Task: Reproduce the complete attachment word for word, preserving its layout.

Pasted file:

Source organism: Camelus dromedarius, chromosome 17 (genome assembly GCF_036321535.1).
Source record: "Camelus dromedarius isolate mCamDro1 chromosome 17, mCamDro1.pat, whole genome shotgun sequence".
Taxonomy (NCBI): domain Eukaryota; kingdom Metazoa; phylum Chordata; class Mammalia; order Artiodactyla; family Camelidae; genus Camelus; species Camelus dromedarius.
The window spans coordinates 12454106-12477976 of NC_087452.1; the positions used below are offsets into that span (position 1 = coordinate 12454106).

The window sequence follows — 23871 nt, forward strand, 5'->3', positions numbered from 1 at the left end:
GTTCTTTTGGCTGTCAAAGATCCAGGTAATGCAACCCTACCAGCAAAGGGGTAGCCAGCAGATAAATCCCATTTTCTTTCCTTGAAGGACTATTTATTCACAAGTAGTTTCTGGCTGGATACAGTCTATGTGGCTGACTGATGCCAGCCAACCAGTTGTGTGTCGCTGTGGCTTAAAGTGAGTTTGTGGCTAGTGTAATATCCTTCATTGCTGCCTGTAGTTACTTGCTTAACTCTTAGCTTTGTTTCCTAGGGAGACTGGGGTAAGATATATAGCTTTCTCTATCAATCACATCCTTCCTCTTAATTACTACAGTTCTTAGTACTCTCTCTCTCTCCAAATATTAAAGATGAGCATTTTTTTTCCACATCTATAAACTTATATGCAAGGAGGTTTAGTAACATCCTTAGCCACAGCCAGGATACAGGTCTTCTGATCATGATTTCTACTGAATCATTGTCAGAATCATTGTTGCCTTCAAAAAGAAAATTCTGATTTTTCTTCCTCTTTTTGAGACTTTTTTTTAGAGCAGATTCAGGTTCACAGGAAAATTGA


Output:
Source organism: Camelus dromedarius, chromosome 17 (genome assembly GCF_036321535.1).
Source record: "Camelus dromedarius isolate mCamDro1 chromosome 17, mCamDro1.pat, whole genome shotgun sequence".
Taxonomy (NCBI): domain Eukaryota; kingdom Metazoa; phylum Chordata; class Mammalia; order Artiodactyla; family Camelidae; genus Camelus; species Camelus dromedarius.
The window spans coordinates 12454106-12477976 of NC_087452.1; the positions used below are offsets into that span (position 1 = coordinate 12454106).

The window sequence follows — 23871 nt, forward strand, 5'->3', positions numbered from 1 at the left end:
GTTCTTTTGGCTGTCAAAGATCCAGGTAATGCAACCCTACCAGCAAAGGGGTAGCCAGCAGATAAATCCCATTTTCTTTCCTTGAAGGACTATTTATTCACAAGTAGTTTCTGGCTGGATACAGTCTATGTGGCTGACTGATGCCAGCCAACCAGTTGTGTGTCGCTGTGGCTTAAAGTGAGTTTGTGGCTAGTGTAATATCCTTCATTGCTGCCTGTAGTTACTTGCTTAACTCTTAGCTTTGTTTCCTAGGGAGACTGGGGTAAGATATATAGCTTTCTCTATCAATCACATCCTTCCTCTTAATTACTACAGTTCTTAGTACTCTCTCTCTCTCCAAATATTAAAGATGAGCATTTTTTTTCCACATCTATAAACTTATATGCAAGGAGGTTTAGTAACATCCTTAGCCACAGCCAGGATACAGGTCTTCTGATCATGATTTCTACTGAATCATTGTCAGAATCATTGTTGCCTTCAAAAAGAAAATTCTGATTTTTCTTCCTCTTTTTGAGACTTTTTTTTAGAGCAGATTCAGGTTCACAGGAAAATTGA